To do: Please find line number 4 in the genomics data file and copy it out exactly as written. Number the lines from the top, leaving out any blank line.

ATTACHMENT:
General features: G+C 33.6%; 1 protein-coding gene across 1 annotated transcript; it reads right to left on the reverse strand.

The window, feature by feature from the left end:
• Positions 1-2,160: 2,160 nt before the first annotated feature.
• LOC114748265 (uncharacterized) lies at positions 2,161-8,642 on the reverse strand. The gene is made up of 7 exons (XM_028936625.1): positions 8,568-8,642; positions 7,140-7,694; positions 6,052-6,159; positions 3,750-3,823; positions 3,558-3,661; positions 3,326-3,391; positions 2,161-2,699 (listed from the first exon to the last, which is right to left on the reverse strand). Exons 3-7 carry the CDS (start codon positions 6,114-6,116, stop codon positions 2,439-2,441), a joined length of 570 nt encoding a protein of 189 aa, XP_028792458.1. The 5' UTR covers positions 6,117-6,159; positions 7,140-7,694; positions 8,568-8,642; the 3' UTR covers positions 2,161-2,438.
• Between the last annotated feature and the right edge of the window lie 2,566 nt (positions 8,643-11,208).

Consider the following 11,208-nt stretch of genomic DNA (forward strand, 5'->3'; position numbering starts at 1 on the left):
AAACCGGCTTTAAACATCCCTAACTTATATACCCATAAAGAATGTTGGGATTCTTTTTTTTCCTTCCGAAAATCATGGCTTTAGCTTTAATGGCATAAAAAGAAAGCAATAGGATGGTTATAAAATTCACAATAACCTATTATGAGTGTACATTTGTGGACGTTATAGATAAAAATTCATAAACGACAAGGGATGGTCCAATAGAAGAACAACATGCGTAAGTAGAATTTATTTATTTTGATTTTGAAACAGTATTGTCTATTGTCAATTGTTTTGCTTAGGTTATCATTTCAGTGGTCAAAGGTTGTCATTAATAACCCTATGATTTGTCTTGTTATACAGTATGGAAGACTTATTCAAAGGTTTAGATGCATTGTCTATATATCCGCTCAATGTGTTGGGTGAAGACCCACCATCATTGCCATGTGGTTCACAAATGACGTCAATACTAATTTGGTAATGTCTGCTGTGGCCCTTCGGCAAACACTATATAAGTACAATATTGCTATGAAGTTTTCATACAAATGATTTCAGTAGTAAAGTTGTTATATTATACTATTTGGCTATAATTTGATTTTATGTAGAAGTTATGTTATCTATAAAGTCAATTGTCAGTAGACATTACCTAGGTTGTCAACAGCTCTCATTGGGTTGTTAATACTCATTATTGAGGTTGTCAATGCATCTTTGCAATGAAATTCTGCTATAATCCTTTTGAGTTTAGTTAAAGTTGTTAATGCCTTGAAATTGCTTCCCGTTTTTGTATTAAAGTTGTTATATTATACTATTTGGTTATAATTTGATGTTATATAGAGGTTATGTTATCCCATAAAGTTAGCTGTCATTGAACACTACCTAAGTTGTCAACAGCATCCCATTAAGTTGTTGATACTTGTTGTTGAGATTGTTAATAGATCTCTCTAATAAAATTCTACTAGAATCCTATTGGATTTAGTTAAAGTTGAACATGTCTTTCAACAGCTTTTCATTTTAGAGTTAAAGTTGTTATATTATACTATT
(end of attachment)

• LOC114748265 (uncharacterized) lies at positions 2,161-8,642 on the reverse strand. The gene is made up of 7 exons (XM_028936625.1): positions 8,568-8,642; positions 7,140-7,694; positions 6,052-6,159; positions 3,750-3,823; positions 3,558-3,661; positions 3,326-3,391; positions 2,161-2,699 (listed from the first exon to the last, which is right to left on the reverse strand). Exons 3-7 carry the CDS (start codon positions 6,114-6,116, stop codon positions 2,439-2,441), a joined length of 570 nt encoding a protein of 189 aa, XP_028792458.1. The 5' UTR covers positions 6,117-6,159; positions 7,140-7,694; positions 8,568-8,642; the 3' UTR covers positions 2,161-2,438.